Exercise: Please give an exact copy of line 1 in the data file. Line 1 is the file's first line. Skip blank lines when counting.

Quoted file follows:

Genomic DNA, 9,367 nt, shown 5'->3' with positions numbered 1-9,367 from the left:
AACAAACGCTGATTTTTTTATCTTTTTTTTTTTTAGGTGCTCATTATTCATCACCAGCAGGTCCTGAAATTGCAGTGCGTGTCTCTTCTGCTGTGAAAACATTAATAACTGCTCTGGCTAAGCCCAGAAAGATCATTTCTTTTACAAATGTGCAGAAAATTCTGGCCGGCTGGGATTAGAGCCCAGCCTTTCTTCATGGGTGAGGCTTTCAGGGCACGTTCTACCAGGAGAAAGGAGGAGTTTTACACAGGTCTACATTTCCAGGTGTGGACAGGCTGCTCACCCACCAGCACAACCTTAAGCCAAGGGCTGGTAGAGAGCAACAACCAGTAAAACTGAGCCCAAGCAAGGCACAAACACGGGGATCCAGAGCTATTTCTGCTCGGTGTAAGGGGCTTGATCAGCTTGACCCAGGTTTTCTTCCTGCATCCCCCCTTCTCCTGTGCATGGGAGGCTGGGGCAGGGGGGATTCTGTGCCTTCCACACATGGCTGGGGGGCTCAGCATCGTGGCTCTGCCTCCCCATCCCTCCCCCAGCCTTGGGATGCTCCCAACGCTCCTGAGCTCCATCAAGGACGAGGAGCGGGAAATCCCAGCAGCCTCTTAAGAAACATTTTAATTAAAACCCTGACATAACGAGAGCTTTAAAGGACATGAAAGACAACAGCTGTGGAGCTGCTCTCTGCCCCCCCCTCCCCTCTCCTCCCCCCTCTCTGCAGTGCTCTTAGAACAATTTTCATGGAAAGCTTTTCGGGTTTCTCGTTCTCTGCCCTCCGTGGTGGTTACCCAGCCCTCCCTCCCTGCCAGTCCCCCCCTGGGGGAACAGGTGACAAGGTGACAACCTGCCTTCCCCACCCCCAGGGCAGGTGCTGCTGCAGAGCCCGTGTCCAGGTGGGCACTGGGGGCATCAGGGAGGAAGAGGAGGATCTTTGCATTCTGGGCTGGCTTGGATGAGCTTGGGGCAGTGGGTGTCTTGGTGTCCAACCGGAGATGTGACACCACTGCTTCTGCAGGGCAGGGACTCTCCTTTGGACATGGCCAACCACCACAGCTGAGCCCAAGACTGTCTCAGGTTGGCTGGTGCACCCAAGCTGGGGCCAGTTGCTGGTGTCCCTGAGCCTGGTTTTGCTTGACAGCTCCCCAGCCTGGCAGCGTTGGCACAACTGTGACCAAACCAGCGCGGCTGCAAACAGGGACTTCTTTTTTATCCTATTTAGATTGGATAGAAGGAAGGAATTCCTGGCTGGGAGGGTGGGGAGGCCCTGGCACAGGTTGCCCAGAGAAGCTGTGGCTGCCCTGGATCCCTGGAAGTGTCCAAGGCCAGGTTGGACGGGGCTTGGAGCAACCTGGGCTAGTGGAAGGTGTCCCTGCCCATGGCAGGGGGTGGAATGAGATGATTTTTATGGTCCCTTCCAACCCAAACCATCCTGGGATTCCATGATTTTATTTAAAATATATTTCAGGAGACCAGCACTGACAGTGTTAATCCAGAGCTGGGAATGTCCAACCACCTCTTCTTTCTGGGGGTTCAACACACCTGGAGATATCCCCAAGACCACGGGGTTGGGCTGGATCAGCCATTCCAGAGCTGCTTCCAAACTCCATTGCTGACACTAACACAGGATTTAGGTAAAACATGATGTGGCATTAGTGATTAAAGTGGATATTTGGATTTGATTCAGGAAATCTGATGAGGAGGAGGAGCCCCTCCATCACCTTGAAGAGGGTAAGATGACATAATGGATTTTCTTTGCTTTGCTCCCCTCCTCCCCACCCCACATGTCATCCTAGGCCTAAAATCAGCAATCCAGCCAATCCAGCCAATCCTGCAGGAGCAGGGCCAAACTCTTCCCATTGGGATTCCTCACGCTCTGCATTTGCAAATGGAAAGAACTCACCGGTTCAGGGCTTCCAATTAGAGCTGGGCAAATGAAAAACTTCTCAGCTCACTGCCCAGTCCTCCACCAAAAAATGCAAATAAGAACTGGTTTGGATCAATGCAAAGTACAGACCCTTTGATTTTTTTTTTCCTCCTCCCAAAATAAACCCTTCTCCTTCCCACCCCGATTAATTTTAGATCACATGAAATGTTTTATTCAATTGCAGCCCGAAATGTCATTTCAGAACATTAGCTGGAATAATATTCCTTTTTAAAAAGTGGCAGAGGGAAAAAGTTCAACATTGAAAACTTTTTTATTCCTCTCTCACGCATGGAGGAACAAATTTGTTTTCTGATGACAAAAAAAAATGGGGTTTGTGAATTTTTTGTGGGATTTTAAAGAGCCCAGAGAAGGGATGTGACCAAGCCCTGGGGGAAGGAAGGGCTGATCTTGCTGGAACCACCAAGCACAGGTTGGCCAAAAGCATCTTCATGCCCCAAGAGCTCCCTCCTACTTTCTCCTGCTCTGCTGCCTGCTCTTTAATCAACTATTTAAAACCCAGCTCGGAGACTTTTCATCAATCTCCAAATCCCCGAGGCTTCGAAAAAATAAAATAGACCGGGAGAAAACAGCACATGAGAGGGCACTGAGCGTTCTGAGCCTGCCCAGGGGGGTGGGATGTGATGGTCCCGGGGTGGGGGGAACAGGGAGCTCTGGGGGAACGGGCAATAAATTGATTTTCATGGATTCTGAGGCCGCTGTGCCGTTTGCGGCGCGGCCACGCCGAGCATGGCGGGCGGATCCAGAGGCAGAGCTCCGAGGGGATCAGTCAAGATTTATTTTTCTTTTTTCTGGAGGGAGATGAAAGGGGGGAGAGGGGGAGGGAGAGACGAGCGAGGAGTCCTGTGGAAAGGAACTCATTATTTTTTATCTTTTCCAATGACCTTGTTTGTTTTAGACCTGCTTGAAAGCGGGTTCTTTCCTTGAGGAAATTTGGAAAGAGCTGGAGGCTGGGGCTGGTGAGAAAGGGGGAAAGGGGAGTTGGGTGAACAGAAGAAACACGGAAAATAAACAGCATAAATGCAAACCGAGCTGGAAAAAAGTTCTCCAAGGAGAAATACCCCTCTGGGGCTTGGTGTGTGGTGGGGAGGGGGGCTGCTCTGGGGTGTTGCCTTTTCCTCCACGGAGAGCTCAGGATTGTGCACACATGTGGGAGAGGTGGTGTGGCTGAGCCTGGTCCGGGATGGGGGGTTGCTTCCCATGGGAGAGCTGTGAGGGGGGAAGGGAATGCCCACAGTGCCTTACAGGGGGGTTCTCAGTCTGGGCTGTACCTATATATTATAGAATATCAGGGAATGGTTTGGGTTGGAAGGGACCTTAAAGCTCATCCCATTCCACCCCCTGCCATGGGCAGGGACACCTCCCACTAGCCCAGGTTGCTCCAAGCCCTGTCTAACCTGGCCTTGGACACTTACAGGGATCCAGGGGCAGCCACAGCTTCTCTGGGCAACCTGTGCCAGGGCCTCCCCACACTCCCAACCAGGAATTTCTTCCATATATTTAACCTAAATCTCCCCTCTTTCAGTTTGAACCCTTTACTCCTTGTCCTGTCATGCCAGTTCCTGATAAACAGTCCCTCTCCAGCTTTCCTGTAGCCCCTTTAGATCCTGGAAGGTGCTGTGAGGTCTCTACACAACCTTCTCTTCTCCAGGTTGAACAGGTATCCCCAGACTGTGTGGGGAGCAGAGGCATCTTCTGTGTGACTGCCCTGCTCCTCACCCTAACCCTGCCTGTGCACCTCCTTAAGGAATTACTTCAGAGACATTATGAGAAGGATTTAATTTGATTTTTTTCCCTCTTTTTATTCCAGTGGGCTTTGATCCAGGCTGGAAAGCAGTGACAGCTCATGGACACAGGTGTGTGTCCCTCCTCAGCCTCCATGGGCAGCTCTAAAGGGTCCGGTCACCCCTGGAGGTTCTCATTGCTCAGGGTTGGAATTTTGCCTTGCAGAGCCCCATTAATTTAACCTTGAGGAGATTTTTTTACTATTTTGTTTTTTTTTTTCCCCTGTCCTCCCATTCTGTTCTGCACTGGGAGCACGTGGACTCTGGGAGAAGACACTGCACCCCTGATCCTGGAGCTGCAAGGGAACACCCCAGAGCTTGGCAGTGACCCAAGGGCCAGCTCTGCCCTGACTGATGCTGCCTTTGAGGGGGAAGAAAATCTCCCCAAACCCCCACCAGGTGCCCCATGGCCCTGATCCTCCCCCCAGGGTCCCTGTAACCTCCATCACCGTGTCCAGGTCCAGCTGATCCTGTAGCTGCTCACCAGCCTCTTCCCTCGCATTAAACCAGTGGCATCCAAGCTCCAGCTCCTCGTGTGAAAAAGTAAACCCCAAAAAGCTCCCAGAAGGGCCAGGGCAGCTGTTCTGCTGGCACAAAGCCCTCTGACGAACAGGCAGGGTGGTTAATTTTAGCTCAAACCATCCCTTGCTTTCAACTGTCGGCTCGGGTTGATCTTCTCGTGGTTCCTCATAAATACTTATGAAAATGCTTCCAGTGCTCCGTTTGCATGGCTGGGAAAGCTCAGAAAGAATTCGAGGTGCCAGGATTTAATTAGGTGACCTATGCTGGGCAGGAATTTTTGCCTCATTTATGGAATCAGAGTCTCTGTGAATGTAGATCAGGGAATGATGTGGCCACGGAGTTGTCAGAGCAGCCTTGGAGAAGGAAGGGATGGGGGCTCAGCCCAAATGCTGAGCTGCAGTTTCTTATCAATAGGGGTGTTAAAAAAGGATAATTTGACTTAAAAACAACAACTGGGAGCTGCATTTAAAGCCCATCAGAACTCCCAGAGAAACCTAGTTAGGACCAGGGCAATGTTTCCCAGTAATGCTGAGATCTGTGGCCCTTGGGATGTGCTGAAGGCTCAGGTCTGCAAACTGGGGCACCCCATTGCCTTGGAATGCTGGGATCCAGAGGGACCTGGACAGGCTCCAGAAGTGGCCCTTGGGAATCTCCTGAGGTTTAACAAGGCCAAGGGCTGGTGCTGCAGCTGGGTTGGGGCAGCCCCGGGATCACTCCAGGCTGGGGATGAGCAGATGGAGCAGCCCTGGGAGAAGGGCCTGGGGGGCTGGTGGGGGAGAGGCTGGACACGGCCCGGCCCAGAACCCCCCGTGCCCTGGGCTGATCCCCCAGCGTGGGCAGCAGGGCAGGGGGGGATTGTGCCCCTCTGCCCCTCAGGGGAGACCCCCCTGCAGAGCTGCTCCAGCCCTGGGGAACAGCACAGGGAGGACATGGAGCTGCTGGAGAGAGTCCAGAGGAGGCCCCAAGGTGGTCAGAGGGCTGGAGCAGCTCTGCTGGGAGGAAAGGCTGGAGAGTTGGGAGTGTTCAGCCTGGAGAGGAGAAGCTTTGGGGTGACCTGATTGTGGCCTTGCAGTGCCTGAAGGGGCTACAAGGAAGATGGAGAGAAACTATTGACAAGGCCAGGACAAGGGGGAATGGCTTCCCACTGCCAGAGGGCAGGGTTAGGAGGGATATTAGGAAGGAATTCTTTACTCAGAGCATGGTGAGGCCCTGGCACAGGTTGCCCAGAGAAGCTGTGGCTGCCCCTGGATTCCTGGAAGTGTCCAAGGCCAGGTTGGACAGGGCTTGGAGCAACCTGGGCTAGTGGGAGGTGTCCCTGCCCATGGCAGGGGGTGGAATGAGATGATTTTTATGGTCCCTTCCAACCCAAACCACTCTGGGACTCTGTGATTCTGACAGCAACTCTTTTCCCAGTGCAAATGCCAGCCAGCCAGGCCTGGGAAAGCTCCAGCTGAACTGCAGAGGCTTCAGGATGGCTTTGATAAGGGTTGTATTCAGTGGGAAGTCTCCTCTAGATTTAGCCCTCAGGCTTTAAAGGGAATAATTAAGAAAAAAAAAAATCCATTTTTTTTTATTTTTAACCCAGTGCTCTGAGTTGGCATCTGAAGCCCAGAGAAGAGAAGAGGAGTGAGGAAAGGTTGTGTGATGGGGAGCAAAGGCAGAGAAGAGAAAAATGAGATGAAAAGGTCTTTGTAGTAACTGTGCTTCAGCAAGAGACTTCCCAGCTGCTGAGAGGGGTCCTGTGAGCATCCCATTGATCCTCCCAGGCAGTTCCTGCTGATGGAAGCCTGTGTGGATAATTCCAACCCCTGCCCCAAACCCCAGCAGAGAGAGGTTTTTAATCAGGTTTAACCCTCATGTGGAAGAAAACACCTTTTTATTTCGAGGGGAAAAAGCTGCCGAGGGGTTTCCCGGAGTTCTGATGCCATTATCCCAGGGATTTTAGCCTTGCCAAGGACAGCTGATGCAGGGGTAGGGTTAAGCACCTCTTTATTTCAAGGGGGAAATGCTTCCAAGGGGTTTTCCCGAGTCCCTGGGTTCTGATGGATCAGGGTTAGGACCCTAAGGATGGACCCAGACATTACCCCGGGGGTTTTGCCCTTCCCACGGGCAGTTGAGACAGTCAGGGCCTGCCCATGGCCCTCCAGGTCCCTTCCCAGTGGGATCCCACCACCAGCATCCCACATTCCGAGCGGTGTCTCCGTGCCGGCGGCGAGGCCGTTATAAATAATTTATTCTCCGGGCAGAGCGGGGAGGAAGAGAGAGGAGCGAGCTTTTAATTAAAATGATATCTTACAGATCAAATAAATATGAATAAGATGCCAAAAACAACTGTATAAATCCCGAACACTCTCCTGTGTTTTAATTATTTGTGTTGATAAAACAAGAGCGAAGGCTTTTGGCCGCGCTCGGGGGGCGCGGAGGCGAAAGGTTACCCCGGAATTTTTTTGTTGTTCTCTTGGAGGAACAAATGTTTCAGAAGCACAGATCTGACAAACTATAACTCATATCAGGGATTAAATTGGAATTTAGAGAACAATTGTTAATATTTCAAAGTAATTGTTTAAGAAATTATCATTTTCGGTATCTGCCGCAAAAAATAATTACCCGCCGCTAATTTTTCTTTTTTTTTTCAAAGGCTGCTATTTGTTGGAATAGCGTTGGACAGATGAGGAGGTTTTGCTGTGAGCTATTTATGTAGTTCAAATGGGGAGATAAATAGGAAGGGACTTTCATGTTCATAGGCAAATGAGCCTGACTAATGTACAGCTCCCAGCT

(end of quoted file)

Genomic DNA, 9,367 nt, shown 5'->3' with positions numbered 1-9,367 from the left: